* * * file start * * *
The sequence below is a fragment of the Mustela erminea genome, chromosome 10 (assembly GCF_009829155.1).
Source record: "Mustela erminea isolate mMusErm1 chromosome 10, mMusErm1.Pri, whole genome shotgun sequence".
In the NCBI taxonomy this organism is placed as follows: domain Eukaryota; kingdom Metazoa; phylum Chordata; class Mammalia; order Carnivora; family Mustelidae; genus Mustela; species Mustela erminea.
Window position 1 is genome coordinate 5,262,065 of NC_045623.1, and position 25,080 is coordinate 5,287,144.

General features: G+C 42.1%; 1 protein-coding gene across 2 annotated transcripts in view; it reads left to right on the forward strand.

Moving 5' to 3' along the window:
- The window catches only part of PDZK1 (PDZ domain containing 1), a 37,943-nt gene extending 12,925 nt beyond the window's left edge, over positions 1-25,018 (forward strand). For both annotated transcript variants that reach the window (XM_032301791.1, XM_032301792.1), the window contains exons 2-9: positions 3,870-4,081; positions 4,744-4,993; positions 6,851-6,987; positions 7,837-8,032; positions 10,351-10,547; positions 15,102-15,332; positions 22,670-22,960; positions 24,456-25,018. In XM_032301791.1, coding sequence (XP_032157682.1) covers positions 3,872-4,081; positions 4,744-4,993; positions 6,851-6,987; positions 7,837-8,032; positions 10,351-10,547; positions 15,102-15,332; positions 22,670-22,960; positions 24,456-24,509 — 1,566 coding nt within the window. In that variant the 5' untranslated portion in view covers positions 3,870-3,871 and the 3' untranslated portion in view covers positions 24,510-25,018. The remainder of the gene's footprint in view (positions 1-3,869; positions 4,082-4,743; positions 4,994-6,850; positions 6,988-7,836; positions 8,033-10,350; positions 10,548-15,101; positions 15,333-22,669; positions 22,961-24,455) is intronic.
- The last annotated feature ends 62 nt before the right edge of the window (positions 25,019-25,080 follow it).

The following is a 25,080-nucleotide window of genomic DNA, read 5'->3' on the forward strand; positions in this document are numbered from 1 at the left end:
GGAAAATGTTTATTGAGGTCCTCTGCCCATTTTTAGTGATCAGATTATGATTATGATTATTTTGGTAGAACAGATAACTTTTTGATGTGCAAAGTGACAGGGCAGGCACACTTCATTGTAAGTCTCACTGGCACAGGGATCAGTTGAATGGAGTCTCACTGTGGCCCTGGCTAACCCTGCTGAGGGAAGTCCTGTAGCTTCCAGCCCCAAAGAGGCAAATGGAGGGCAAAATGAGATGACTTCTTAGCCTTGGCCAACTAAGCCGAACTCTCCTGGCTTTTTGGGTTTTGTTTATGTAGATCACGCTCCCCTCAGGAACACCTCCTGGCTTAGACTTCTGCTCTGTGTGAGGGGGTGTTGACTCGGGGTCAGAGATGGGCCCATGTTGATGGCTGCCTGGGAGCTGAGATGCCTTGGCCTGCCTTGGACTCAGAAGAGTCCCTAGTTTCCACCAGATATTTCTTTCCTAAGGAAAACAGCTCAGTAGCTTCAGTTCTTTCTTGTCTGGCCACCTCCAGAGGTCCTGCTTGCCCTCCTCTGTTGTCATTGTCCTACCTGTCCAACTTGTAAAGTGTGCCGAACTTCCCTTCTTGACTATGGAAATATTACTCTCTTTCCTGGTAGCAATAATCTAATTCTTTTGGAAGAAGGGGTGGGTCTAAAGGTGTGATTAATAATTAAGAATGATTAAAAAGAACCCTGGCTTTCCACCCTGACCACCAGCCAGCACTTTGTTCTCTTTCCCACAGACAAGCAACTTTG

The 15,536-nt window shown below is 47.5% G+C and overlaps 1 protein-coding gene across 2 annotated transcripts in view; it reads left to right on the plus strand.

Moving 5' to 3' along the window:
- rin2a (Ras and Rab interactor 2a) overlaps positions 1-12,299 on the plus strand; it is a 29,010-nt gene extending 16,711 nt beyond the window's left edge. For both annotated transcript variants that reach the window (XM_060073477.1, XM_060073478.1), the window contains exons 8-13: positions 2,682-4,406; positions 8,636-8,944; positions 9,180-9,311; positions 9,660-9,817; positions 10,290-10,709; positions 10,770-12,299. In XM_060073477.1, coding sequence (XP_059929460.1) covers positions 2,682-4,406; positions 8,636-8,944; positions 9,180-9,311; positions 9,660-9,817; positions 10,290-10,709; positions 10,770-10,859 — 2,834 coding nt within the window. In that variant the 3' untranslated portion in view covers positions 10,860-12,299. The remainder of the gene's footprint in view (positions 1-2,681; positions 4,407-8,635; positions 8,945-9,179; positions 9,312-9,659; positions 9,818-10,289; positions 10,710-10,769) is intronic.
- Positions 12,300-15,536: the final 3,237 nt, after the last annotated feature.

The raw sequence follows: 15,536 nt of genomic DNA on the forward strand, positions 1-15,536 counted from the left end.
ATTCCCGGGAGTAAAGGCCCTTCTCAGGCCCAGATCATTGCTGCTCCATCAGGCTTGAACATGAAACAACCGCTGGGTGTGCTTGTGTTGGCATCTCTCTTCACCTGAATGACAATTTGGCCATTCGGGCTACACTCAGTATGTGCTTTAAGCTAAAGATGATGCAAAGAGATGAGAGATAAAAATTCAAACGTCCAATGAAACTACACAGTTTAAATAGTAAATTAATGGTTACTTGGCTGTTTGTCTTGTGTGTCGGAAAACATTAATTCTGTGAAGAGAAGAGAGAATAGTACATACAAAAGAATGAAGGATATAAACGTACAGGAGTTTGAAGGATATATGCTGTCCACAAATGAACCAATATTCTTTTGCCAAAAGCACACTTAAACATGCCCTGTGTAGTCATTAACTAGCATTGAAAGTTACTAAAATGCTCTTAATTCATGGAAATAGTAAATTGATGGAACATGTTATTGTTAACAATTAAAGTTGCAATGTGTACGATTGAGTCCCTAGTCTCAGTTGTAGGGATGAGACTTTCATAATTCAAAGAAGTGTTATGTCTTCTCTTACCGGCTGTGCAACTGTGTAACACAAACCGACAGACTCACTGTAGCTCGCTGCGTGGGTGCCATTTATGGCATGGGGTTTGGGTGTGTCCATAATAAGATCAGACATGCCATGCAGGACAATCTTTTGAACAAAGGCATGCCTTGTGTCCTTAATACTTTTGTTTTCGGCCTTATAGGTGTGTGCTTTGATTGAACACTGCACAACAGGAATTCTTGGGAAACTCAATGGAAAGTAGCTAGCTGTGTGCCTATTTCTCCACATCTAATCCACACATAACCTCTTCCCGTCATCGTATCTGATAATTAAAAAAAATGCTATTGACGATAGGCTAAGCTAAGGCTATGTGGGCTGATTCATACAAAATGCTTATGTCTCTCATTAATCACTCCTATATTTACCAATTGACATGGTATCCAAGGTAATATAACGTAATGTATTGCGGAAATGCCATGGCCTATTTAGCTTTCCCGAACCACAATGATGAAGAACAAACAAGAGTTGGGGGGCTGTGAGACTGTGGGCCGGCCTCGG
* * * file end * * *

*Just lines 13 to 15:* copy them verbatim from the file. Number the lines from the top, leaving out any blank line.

- rin2a (Ras and Rab interactor 2a) overlaps positions 1-12,299 on the plus strand; it is a 29,010-nt gene extending 16,711 nt beyond the window's left edge. For both annotated transcript variants that reach the window (XM_060073477.1, XM_060073478.1), the window contains exons 8-13: positions 2,682-4,406; positions 8,636-8,944; positions 9,180-9,311; positions 9,660-9,817; positions 10,290-10,709; positions 10,770-12,299. In XM_060073477.1, coding sequence (XP_059929460.1) covers positions 2,682-4,406; positions 8,636-8,944; positions 9,180-9,311; positions 9,660-9,817; positions 10,290-10,709; positions 10,770-10,859 — 2,834 coding nt within the window. In that variant the 3' untranslated portion in view covers positions 10,860-12,299. The remainder of the gene's footprint in view (positions 1-2,681; positions 4,407-8,635; positions 8,945-9,179; positions 9,312-9,659; positions 9,818-10,289; positions 10,710-10,769) is intronic.
- Positions 12,300-15,536: the final 3,237 nt, after the last annotated feature.

The raw sequence follows: 15,536 nt of genomic DNA on the forward strand, positions 1-15,536 counted from the left end.